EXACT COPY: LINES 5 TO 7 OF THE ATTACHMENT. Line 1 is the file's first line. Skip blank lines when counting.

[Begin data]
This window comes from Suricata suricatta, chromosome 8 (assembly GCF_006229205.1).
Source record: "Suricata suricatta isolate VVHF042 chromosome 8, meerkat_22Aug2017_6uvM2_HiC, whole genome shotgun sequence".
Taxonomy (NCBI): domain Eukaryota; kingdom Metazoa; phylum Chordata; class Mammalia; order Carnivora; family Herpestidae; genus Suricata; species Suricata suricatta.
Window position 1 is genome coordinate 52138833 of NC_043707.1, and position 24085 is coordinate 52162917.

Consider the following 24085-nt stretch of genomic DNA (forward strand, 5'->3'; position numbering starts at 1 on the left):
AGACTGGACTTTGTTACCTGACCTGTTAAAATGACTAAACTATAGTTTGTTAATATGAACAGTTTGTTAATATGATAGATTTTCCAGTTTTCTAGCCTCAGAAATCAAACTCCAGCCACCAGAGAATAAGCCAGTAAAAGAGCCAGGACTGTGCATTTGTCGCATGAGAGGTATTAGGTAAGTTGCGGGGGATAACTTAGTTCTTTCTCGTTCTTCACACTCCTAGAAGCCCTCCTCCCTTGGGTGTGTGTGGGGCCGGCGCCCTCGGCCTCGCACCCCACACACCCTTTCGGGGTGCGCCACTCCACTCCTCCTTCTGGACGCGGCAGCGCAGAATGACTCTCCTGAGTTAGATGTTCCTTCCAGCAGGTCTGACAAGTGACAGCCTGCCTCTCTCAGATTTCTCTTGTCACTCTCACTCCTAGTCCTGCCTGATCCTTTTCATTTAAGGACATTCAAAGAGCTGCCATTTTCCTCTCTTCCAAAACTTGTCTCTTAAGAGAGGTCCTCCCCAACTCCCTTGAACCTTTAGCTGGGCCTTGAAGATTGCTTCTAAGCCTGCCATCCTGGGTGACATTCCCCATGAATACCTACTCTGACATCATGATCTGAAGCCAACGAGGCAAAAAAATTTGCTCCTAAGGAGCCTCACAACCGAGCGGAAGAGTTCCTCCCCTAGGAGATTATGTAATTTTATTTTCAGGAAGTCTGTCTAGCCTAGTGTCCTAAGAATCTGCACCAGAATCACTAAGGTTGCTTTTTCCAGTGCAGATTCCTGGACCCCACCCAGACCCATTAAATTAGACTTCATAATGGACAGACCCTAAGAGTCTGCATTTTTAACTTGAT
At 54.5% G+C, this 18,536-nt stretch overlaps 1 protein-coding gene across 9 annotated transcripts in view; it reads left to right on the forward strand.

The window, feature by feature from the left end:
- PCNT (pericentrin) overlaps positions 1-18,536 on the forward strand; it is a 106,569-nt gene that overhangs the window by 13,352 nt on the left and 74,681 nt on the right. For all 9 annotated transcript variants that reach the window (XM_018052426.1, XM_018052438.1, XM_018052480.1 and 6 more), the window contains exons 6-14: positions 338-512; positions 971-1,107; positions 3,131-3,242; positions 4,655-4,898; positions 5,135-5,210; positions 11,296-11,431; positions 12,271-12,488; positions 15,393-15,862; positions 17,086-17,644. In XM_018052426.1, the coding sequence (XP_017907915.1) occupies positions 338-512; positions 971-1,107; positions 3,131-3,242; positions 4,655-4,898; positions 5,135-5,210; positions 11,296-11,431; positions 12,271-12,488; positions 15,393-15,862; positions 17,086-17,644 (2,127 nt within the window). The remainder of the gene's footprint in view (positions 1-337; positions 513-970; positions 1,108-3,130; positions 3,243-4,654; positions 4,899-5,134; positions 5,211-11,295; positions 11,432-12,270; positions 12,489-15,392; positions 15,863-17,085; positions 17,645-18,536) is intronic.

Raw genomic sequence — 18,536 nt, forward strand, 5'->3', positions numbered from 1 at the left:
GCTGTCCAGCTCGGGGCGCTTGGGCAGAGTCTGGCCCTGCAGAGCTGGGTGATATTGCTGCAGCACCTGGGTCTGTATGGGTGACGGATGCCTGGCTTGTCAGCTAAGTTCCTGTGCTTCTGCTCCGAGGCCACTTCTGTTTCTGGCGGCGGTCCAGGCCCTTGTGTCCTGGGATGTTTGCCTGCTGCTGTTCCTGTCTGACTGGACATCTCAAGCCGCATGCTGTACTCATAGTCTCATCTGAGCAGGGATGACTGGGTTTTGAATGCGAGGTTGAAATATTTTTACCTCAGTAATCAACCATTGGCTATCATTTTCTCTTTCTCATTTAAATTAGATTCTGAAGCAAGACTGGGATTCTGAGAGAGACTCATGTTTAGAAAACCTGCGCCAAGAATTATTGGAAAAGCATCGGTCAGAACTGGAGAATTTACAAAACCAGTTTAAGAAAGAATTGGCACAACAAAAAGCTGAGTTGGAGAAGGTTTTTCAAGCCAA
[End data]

Consider the following 24085-nt stretch of genomic DNA (forward strand, 5'->3'; position numbering starts at 1 on the left):
AGACTGGACTTTGTTACCTGACCTGTTAAAATGACTAAACTATAGTTTGTTAATATGAACAGTTTGTTAATATGATAGATTTTCCAGTTTTCTAGCCTCAGAAATCAAACTCCAGCCACCAGAGAATAAGCCAGTAAAAGAGCCAGGACTGTGCATTTGTCGCATGAGAGGTATTAGGTAAGTTGCGGGGGATAACTTAGTTCTTTCTCGTTCTTCACACTCCTAGAAGCCCTCCTCCCTTGGGTGTGTGTGGGGCCGGCGCCCTCGGCCTCGCACCCCACACACCCTTTCGGGGTGCGCCACTCCACTCCTCCTTCTGGACGCGGCAGCGCAGAATGACTCTCCTGAGTTAGATGTTCCTTCCAGCAGGTCTGACAAGTGACAGCCTGCCTCTCTCAGATTTCTCTTGTCACTCTCACTCCTAGTCCTGCCTGATCCTTTTCATTTAAGGACATTCAAAGAGCTGCCATTTTCCTCTCTTCCAAAACTTGTCTCTTAAGAGAGGTCCTCCCCAACTCCCTTGAACCTTTAGCTGGGCCTTGAAGATTGCTTCTAAGCCTGCCATCCTGGGTGACATTCCCCATGAATACCTACTCTGACATCATGATCTGAAGCCAACGAGGCAAAAAAATTTGCTCCTAAGGAGCCTCACAACCGAGCGGAAGAGTTCCTCCCCTAGGAGATTATGTAATTTTATTTTCAGGAAGTCTGTCTAGCCTAGTGTCCTAAGAATCTGCACCAGAATCACTAAGGTTGCTTTTTCCAGTGCAGATTCCTGGACCCCACCCAGACCCATTAAATTAGACTTCATAATGGACAGACCCTAAGAGTCTGCATTTTTAACTTGAT
At 54.5% G+C, this 18,536-nt stretch overlaps 1 protein-coding gene across 9 annotated transcripts in view; it reads left to right on the forward strand.